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Alteration of neuromuscular function in squash

Girard, O., Micallef, J-P, Noual, J. and Millet, G.P. (2010) Alteration of neuromuscular function in squash. Journal of Science and Medicine in Sport, 13 (1). pp. 172-177.

Link to Published Version: https://doi.org/10.1016/j.jsams.2008.11.002
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Abstract

The alteration in neuromuscular function of knee extensor muscles was characterised after a squash match in 10 trained players. Maximal voluntary contraction (MVC) and surface EMG activity of vastus lateralis (VL) and vastus medialis (VM) muscles were measured before and immediately after a 1-h squash match. M-wave and twitch contractile properties were analysed following single stimuli. MVC declined (280.5 ± 46.8 vs. 233.6 ± 35.4 N m, −16%; P < 0.001) after the exercise and this was accompanied by an impairment of central activation, as attested by decline in voluntary activation (76.7 ± 10.4 vs. 71.3 ± 9.6%, −7%; P < 0.05) and raw EMG activity of the two vastii (−17%; P < 0.05), whereas RMS/M decrease was lesser (VL: −5%; NS and VM: −12%; P = 0.10). In the fatigued state, no significant changes in M-wave amplitude (VL: −9%; VM: −5%) or duration were observed. Following exercise, the single twitch was characterised by lower peak torque (−20%; P < 0.001) as well as shorter half-relaxation time (−13%; P < 0.001) and reduced maximal rate of twitch tension development (−23%; P < 0.001) and relaxation (−17%; P < 0.05). A 1-h squash match play caused peripheral fatigue by impairing excitation–contraction coupling, whereas sarcolemmal excitability seems well preserved. Our results also emphasise the role of central activation failure as a possible mechanism contributing to the torque loss observed in knee extensors. Physical conditioners should consider these effects when defining their training programs for squash players.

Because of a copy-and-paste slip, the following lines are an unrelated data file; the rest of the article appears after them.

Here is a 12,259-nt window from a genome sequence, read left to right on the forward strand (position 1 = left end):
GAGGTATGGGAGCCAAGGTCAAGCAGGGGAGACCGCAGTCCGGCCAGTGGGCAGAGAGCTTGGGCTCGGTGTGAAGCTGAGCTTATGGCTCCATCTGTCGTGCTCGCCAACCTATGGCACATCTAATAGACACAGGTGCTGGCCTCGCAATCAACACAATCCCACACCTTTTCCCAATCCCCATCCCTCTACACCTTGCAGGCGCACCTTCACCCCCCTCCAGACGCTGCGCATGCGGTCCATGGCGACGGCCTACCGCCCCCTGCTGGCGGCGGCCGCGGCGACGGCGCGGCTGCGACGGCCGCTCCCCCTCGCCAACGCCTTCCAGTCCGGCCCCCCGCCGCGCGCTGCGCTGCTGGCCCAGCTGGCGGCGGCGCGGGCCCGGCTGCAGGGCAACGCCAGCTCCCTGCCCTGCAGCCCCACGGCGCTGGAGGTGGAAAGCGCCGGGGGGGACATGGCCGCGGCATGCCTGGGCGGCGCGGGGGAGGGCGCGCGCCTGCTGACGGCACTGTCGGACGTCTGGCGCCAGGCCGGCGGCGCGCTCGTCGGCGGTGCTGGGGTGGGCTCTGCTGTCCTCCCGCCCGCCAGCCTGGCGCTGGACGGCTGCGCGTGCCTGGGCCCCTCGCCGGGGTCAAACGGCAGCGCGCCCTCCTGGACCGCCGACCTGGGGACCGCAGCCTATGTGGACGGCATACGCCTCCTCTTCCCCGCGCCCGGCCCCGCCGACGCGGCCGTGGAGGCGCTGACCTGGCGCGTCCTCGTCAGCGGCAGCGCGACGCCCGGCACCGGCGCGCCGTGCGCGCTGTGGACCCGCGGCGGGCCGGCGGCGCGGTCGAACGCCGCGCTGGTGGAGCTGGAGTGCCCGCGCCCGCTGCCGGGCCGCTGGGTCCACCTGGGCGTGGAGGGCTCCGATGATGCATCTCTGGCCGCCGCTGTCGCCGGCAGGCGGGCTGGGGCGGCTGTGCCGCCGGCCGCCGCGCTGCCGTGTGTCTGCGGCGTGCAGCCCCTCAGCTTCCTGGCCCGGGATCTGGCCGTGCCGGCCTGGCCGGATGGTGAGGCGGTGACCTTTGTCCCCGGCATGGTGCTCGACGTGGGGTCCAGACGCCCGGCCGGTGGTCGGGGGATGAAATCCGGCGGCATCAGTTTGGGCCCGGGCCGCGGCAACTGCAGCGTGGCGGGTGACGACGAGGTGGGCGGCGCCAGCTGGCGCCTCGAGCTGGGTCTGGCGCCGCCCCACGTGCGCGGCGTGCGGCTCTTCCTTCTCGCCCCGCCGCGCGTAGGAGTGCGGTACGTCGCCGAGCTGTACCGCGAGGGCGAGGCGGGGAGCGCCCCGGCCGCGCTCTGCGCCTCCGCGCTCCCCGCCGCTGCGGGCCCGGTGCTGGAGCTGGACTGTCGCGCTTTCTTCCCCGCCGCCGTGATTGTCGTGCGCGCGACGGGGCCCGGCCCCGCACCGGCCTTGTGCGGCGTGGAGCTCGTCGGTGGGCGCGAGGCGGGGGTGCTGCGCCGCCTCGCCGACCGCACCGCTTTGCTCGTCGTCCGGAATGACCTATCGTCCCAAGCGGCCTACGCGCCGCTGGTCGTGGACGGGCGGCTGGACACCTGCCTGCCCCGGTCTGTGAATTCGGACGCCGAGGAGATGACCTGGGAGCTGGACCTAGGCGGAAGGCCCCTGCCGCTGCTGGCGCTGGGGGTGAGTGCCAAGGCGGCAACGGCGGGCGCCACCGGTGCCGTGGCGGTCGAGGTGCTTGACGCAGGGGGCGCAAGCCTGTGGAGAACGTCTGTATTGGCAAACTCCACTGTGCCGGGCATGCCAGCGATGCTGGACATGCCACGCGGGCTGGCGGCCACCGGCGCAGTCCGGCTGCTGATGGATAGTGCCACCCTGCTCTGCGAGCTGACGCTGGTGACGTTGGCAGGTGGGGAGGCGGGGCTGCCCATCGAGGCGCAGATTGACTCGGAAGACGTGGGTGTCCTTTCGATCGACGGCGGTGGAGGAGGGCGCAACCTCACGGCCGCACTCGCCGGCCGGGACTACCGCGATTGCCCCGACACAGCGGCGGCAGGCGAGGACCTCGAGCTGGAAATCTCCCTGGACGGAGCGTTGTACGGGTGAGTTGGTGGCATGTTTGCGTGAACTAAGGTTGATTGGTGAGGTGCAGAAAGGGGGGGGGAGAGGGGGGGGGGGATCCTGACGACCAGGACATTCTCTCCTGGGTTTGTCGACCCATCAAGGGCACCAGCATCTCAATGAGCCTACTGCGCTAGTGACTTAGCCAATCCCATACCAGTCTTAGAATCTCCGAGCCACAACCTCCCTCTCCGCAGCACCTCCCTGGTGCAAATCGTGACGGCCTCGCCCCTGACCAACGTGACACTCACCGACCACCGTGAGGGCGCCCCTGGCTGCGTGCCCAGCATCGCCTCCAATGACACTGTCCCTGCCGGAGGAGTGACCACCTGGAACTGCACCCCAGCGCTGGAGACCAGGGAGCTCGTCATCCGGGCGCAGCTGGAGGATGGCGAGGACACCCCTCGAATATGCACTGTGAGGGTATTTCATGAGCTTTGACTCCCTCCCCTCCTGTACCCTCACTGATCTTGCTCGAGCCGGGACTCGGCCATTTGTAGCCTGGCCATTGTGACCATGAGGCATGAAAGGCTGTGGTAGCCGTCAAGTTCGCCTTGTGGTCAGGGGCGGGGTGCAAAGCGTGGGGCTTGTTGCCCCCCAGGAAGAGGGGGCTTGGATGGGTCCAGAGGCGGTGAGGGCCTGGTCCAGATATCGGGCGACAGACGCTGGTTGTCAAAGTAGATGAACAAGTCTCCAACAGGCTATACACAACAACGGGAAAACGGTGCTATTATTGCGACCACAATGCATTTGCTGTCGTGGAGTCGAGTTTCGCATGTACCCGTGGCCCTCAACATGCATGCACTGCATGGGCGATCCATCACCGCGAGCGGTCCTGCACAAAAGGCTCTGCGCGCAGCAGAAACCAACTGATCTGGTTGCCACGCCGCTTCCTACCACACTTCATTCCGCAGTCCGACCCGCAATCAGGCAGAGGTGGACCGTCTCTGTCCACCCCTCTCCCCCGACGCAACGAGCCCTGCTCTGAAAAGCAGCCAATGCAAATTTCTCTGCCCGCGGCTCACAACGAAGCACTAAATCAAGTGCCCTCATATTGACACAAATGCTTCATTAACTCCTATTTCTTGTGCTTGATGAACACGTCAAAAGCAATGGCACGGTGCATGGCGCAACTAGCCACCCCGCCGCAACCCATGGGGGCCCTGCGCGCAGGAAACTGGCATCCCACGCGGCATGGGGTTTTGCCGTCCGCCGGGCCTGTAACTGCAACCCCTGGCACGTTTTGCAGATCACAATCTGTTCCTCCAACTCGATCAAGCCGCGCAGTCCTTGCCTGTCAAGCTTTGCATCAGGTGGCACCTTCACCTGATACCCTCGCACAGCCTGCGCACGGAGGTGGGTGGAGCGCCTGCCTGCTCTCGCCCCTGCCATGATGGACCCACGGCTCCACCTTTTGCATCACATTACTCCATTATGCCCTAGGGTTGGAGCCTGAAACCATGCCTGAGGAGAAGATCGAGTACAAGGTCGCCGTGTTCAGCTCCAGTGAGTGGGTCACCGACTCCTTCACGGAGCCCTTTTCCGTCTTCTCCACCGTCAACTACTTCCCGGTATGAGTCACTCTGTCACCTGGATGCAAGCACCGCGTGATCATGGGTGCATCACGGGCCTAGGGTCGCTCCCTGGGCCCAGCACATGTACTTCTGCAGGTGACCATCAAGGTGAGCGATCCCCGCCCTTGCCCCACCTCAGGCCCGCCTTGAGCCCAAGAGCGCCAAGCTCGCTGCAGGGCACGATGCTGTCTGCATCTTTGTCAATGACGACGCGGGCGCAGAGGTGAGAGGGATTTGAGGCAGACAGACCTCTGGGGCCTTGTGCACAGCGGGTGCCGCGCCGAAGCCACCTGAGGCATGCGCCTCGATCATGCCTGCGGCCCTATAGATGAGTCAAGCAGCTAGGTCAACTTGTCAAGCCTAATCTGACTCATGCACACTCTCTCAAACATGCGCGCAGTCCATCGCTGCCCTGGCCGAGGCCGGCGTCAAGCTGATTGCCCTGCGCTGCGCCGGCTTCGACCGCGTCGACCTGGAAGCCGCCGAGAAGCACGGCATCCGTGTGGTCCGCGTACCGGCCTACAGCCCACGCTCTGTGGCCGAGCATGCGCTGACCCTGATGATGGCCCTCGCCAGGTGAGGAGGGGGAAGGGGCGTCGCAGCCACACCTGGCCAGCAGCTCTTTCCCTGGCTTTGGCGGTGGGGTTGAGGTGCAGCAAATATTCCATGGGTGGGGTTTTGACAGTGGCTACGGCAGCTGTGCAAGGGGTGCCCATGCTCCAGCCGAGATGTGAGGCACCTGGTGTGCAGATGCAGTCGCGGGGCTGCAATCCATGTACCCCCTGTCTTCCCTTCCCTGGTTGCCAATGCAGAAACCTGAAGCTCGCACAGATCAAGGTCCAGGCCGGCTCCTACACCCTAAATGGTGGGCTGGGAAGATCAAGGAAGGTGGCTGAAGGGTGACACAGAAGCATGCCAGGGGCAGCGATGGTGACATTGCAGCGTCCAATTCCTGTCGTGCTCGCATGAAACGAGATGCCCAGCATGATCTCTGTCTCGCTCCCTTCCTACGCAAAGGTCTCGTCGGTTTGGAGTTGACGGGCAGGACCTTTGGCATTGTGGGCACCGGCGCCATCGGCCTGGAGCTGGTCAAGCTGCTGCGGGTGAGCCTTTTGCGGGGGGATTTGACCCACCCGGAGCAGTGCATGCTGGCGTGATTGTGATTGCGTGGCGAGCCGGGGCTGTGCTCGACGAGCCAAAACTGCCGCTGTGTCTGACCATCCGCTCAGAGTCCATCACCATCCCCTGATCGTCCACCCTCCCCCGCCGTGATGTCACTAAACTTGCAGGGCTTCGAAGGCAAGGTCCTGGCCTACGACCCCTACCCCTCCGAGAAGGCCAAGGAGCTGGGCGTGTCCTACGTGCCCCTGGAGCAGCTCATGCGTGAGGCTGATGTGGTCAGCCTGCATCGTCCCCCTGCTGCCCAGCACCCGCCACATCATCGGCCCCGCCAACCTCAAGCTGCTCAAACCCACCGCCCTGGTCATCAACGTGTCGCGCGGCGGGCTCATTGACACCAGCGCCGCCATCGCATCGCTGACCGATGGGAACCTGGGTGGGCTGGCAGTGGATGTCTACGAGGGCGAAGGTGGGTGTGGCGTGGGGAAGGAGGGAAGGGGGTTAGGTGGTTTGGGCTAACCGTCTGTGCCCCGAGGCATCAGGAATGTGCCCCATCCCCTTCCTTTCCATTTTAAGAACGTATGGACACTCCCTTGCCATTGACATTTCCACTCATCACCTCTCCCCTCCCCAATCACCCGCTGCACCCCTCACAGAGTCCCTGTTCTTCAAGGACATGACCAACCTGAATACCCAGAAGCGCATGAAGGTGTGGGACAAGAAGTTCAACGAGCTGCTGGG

Item Type: Journal Article
Publisher: Elsevier BV
Copyright: © 2008 Sports Medicine Australia.
URI: http://researchrepository.murdoch.edu.au/id/eprint/45948
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